The big Tibetan was one of the last to go. He favoured her with a resentful look, holding his
bottle-gashed arm. "And remember, you misbegotten piece of goat dung," she said sweetly, "don't come back." Her smile was
as icy as the glaciers that had formed the high mountains aeons ago. "If you do, I'll be more than happy to put a bullet right
through that pig-eyed face of yours."
Once the last customer was gone, she closed the door, pulled down the heavy wooden bar, and bolted
it against any unwelcome visitors. That done, she sat down at one of the rough wooden tables, her knees suddenly weak. Slowly,
she appraised the disreputable dive she now owned. Hellhole though it might be, to her It was a ticket out of Patan, a way
to get the money for her trip back to America.
She smiled bitterly as she poured herself a glass of scotch, then sat, nursing her drink. Precise
rows of houses with neatly manicured lawns and whitewashed fences. Faculty Row. It was hard to remember that places like that
really existed. Now, nearly seven years later, her life in Chicago seemed no more than a dream.
The road to this desolate corner of the Himalayan foothills had been long and hard, and it had
turned a naive, trusting university professor's daughter into a tough, cynical woman.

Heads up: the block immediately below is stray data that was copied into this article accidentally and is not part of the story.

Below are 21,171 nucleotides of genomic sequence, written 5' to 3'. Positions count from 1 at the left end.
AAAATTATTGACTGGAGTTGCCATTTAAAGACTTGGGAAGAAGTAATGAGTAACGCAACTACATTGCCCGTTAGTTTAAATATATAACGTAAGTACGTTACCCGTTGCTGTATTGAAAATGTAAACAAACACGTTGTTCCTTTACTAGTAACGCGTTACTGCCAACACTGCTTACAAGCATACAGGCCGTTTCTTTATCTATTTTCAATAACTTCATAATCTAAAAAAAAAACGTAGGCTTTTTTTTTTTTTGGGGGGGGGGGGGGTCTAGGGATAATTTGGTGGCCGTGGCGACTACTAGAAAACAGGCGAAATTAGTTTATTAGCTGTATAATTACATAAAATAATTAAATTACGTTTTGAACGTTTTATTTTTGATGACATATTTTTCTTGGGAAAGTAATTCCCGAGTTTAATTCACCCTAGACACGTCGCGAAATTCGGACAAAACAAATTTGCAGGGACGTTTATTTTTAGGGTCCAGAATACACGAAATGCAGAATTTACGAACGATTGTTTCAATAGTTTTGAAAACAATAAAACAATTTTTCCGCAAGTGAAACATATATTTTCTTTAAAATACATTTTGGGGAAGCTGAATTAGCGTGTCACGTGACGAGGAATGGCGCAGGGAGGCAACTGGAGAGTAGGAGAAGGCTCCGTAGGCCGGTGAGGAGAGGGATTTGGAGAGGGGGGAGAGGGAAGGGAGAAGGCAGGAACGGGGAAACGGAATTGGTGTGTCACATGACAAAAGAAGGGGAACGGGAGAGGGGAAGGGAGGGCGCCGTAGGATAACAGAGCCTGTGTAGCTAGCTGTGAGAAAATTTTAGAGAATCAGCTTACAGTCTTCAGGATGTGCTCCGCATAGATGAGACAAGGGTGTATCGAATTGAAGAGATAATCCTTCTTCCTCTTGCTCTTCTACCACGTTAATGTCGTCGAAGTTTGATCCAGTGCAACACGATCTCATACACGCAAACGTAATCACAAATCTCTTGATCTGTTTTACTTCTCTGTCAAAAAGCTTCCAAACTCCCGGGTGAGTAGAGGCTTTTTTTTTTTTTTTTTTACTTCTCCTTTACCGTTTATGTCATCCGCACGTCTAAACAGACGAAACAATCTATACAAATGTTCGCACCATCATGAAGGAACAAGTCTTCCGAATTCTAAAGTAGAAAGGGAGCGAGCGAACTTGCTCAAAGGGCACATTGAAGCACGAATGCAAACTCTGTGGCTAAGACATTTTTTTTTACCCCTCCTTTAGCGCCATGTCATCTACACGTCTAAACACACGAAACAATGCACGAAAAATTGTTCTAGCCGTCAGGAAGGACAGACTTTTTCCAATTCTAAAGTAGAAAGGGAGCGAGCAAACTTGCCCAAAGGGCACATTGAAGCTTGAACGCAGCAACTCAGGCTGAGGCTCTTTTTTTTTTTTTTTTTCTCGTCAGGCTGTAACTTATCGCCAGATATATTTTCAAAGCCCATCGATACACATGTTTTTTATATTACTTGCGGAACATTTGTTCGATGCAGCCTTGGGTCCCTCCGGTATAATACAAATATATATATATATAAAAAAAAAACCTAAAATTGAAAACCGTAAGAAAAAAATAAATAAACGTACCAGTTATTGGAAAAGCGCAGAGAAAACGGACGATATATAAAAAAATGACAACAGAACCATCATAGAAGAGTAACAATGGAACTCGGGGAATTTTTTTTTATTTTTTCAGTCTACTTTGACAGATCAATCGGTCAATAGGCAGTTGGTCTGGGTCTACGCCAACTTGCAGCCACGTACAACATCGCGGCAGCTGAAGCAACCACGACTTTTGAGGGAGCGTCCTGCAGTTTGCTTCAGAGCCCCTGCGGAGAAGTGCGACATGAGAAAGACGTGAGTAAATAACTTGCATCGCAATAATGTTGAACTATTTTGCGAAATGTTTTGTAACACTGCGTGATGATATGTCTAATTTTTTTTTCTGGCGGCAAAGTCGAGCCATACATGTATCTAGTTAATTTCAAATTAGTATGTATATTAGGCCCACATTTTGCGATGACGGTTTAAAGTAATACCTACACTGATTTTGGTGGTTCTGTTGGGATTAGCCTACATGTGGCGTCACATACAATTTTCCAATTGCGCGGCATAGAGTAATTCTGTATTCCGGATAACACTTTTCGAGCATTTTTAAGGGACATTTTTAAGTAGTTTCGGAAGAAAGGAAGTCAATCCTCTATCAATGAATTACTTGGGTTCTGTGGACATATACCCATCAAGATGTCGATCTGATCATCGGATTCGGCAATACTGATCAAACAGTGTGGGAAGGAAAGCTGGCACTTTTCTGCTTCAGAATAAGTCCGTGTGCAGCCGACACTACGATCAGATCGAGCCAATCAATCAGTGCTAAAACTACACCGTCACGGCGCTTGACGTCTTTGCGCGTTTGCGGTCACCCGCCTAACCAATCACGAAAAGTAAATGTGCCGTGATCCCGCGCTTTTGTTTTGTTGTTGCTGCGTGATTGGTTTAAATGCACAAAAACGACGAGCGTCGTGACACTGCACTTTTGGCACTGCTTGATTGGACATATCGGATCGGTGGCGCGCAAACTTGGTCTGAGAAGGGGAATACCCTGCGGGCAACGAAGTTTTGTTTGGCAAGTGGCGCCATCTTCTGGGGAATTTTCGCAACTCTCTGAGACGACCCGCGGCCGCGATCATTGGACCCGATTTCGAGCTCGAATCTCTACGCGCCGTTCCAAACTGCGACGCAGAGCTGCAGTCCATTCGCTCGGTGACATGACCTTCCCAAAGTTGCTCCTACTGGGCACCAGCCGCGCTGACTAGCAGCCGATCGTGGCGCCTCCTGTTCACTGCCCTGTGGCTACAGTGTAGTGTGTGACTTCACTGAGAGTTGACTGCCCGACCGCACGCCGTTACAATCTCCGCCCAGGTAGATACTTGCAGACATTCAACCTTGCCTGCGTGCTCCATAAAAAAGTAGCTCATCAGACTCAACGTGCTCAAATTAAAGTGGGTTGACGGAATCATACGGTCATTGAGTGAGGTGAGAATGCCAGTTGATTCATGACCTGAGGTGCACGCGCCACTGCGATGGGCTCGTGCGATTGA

Ravenwood was barely seventeen years old when she left Chicago for another archaeological with her father. Abner had another
theory about his pet project, the Ark of the Covenant. This time, he thought it might be in the isolated mountain kingdom
of Nepal. The place was almost impossible to get permission to visit, but as a well-known scholar of British birth, he had
a better chance than most, since the British did have some access to the country. He used every contact he'd developed in
his years in academia, and finally obtained the needed permits.
He was not so lucky with regard to funding, however. No institution was willing to provide the
-money, regarding the theory as too far-fetched, but this didn't discourage him. He simply sold everything of value that he
owned, and raised the money for expenses himself.
At first, his daughter was surprised by his insistence that she accompany him. She was about
to finish high school, and expected to be at college while Abner was away on his expeditions; she could visit him on vacations,
like most archaeologists' daughters did.
Most girls her age, though, hadn't had a romantic liaison with one of their father's protégés before they were sixteen
years old. Her disastrous affair with Indiana Jones had ended less than a year before, when he ran away, tall between his
legs, with a phony promise that he'd be back. And Abner simply hadn't trusted
her on her own after that.
So they left Chicago. From Darjeeling in India,
they traveled on foot to the Kathmandu Valley and the city of Kathmandu Itself,
ancient capital of Nepal. There, as guests of the British resident, Abner carried out a few fruitless exploratory digs in
the Valley. The Rana family, hereditary Prime Ministers and autocratic rulers of a country whose King was a mere figure-head,
took great interest in his work.
It was a fascinating life, even for a young girl who'd traveled over much of the world as a child.